(At right is Bill Atkinson, creator of MacPaint, HyperCard, and the Mac QuickDraw toolbox)

  • A programmer develops a program through a series of activities call the program development cycle:


What is debugging?

  • In the process of creating a program, a programmer can make many errors, but they are mainly of two types:

    • Syntax errors are those related to the form of the program its grammar and structure. These errors are identified by the interpreter or compiler, because they are unable to translate the statements in the program's high-level language to machine language
    • Semantic errors (also called logic errors) are those related to design of the program. A program may be syntactically correct, yet produce the wrong output. Because an interpreter or compiler can't identify semantic errors, these are much harder to find and fix than syntax errors.
  • Debugging is the process of identifying and correcting syntax and semantic errors

  • A third type of error that can occur is a runtime error (also called an exception); these occur when something unexpected occurs when the program is executing, such as a missing file, or data that is input in the wrong format

Formal and natural languages

  • Natural languages are those that people use to communicate, like English. They may have rules, but the language has evolved over time.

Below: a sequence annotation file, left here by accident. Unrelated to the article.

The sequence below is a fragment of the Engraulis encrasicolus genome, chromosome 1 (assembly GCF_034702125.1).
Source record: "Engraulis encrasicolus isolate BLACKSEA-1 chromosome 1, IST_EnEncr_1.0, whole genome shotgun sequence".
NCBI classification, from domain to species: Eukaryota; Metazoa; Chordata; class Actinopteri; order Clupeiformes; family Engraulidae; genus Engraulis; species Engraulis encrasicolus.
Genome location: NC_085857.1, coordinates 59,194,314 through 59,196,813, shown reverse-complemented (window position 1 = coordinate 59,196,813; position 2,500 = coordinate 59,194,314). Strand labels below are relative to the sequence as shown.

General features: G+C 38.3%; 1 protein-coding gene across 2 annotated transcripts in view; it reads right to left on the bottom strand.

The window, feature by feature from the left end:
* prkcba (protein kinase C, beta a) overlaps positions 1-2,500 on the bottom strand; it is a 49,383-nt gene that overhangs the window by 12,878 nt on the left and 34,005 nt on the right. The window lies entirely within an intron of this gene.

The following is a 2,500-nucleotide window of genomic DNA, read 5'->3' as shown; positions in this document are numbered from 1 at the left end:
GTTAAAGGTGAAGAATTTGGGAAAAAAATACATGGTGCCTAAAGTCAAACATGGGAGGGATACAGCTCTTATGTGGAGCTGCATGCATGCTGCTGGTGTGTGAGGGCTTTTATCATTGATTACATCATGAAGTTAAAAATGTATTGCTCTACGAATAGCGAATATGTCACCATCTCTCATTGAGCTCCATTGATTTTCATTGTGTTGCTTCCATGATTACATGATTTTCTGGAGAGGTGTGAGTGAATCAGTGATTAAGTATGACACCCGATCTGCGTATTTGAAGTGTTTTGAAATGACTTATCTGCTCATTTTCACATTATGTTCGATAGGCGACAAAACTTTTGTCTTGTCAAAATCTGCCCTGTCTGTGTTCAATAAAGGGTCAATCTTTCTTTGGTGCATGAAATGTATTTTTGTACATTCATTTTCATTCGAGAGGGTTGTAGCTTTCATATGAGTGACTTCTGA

• Formal languages are those that have been designed for a specific application, like chemistry, music, mathematics, or programming
  • Programmers analyze problems described in a natural language, but must design and implement solutions in a formal language in the case of this class, English and Python, respectively. What is the difference?
  English Python
Ambiguity Lots None
Redundancy High Low
Literalness Fuzzy Exact
  • As a result, Python (like all programming languages) must be read and written differently from English (or any other natural language); pay close attention to:
    • Spelling (and case)
    • Syntax rules (grammar)
    • Structure (indentation)
    • Sequence (order of instructions)
  • Is this a language? What kind?


The first program

  • Start the Python IDLE and type in the universal first program in the Python Shell:

>>> print "Hello, world!"
Hello, world!

  • Now do the programming lab available here
 Updated: 12.13.2010